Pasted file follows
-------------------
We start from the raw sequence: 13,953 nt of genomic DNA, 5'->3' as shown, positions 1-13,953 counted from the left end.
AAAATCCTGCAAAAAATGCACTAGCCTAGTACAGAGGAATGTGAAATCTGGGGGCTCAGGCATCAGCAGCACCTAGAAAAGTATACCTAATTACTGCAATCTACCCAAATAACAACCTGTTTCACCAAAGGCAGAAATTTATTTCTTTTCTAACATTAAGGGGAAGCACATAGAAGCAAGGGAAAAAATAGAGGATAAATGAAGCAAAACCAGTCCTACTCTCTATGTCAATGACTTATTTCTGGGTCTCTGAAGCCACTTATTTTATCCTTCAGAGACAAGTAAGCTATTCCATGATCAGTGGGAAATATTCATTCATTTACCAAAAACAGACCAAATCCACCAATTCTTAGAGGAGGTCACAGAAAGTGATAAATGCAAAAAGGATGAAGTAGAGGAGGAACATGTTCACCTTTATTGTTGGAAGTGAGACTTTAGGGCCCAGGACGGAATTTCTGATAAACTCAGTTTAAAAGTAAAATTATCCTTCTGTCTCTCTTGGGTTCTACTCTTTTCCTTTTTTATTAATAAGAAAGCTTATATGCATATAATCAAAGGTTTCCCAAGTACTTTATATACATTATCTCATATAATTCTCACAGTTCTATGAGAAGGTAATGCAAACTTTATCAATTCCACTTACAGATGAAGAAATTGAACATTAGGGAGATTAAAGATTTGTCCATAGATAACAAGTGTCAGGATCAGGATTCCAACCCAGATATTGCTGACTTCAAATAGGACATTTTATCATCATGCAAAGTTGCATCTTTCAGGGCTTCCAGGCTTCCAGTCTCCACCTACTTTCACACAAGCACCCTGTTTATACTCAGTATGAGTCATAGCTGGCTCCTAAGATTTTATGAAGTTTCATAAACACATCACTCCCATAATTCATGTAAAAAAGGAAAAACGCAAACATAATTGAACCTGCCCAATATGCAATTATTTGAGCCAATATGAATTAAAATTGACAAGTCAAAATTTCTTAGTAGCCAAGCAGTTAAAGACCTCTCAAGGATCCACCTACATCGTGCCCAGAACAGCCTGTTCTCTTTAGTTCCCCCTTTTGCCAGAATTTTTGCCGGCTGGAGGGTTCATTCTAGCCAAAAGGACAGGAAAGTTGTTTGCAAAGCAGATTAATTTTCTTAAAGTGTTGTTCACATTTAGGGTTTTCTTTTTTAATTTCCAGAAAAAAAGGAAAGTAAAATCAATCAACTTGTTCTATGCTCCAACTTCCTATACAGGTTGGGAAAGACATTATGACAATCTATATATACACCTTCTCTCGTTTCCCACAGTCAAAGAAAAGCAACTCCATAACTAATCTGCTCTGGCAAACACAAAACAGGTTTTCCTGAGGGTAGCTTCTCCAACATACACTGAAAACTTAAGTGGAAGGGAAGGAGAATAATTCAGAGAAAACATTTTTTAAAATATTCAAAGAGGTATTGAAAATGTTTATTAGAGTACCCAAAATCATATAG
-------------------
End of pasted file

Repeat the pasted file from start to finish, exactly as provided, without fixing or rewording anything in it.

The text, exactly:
We start from the raw sequence: 13,953 nt of genomic DNA, 5'->3' as shown, positions 1-13,953 counted from the left end.
AAAATCCTGCAAAAAATGCACTAGCCTAGTACAGAGGAATGTGAAATCTGGGGGCTCAGGCATCAGCAGCACCTAGAAAAGTATACCTAATTACTGCAATCTACCCAAATAACAACCTGTTTCACCAAAGGCAGAAATTTATTTCTTTTCTAACATTAAGGGGAAGCACATAGAAGCAAGGGAAAAAATAGAGGATAAATGAAGCAAAACCAGTCCTACTCTCTATGTCAATGACTTATTTCTGGGTCTCTGAAGCCACTTATTTTATCCTTCAGAGACAAGTAAGCTATTCCATGATCAGTGGGAAATATTCATTCATTTACCAAAAACAGACCAAATCCACCAATTCTTAGAGGAGGTCACAGAAAGTGATAAATGCAAAAAGGATGAAGTAGAGGAGGAACATGTTCACCTTTATTGTTGGAAGTGAGACTTTAGGGCCCAGGACGGAATTTCTGATAAACTCAGTTTAAAAGTAAAATTATCCTTCTGTCTCTCTTGGGTTCTACTCTTTTCCTTTTTTATTAATAAGAAAGCTTATATGCATATAATCAAAGGTTTCCCAAGTACTTTATATACATTATCTCATATAATTCTCACAGTTCTATGAGAAGGTAATGCAAACTTTATCAATTCCACTTACAGATGAAGAAATTGAACATTAGGGAGATTAAAGATTTGTCCATAGATAACAAGTGTCAGGATCAGGATTCCAACCCAGATATTGCTGACTTCAAATAGGACATTTTATCATCATGCAAAGTTGCATCTTTCAGGGCTTCCAGGCTTCCAGTCTCCACCTACTTTCACACAAGCACCCTGTTTATACTCAGTATGAGTCATAGCTGGCTCCTAAGATTTTATGAAGTTTCATAAACACATCACTCCCATAATTCATGTAAAAAAGGAAAAACGCAAACATAATTGAACCTGCCCAATATGCAATTATTTGAGCCAATATGAATTAAAATTGACAAGTCAAAATTTCTTAGTAGCCAAGCAGTTAAAGACCTCTCAAGGATCCACCTACATCGTGCCCAGAACAGCCTGTTCTCTTTAGTTCCCCCTTTTGCCAGAATTTTTGCCGGCTGGAGGGTTCATTCTAGCCAAAAGGACAGGAAAGTTGTTTGCAAAGCAGATTAATTTTCTTAAAGTGTTGTTCACATTTAGGGTTTTCTTTTTTAATTTCCAGAAAAAAAGGAAAGTAAAATCAATCAACTTGTTCTATGCTCCAACTTCCTATACAGGTTGGGAAAGACATTATGACAATCTATATATACACCTTCTCTCGTTTCCCACAGTCAAAGAAAAGCAACTCCATAACTAATCTGCTCTGGCAAACACAAAACAGGTTTTCCTGAGGGTAGCTTCTCCAACATACACTGAAAACTTAAGTGGAAGGGAAGGAGAATAATTCAGAGAAAACATTTTTTAAAATATTCAAAGAGGTATTGAAAATGTTTATTAGAGTACCCAAAATCATATAG